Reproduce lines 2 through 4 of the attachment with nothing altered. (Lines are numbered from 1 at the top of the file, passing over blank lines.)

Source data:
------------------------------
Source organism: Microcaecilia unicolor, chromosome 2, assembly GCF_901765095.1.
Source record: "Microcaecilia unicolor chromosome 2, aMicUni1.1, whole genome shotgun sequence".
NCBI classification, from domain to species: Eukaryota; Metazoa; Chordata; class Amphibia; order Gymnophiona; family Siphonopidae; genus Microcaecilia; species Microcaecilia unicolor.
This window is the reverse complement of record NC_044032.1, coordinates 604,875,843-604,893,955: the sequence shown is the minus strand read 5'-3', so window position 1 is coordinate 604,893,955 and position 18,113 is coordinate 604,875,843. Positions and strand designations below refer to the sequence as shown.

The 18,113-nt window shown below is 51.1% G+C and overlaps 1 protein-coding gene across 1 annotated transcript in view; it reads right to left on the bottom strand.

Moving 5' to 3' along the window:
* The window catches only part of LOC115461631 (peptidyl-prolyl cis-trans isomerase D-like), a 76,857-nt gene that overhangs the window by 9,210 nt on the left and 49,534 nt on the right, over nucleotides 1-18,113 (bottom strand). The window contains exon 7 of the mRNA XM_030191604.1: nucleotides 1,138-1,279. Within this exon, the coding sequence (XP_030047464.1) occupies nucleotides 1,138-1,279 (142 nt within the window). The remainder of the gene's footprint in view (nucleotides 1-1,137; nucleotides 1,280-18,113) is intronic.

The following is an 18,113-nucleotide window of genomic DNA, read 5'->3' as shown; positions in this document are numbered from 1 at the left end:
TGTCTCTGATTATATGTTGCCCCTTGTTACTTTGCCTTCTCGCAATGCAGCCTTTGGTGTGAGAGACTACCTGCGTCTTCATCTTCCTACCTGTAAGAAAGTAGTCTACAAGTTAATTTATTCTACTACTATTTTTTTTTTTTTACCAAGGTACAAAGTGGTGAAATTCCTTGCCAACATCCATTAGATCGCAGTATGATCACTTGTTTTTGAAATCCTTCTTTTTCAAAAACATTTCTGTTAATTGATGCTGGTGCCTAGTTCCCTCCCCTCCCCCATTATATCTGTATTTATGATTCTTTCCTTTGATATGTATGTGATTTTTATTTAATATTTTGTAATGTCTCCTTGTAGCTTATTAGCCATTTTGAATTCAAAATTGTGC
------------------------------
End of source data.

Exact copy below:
Source record: "Microcaecilia unicolor chromosome 2, aMicUni1.1, whole genome shotgun sequence".
NCBI classification, from domain to species: Eukaryota; Metazoa; Chordata; class Amphibia; order Gymnophiona; family Siphonopidae; genus Microcaecilia; species Microcaecilia unicolor.
This window is the reverse complement of record NC_044032.1, coordinates 604,875,843-604,893,955: the sequence shown is the minus strand read 5'-3', so window position 1 is coordinate 604,893,955 and position 18,113 is coordinate 604,875,843. Positions and strand designations below refer to the sequence as shown.